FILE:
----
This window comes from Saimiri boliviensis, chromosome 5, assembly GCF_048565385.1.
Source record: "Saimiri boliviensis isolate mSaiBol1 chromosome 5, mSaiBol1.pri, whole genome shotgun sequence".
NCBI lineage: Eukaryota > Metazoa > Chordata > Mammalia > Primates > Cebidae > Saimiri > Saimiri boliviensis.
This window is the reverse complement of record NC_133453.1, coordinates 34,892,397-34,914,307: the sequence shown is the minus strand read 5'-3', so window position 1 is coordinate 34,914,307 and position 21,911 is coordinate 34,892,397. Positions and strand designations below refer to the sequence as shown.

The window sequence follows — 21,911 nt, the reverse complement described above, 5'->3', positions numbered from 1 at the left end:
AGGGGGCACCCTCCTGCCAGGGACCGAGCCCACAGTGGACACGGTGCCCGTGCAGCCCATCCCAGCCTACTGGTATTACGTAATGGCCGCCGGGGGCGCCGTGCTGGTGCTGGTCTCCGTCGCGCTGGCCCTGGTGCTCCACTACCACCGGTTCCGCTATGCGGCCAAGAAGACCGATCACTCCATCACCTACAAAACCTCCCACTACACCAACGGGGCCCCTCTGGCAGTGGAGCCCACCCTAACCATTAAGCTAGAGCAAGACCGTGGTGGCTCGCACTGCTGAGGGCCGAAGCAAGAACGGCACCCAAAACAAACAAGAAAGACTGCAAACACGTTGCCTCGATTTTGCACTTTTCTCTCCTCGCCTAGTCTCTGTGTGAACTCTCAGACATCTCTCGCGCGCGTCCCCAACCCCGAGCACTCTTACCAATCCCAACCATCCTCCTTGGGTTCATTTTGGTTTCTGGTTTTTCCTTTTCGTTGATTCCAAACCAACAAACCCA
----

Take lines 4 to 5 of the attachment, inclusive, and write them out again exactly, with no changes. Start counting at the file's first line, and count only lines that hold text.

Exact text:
This window is the reverse complement of record NC_133453.1, coordinates 34,892,397-34,914,307: the sequence shown is the minus strand read 5'-3', so window position 1 is coordinate 34,914,307 and position 21,911 is coordinate 34,892,397. Positions and strand designations below refer to the sequence as shown.

The window sequence follows — 21,911 nt, the reverse complement described above, 5'->3', positions numbered from 1 at the left end: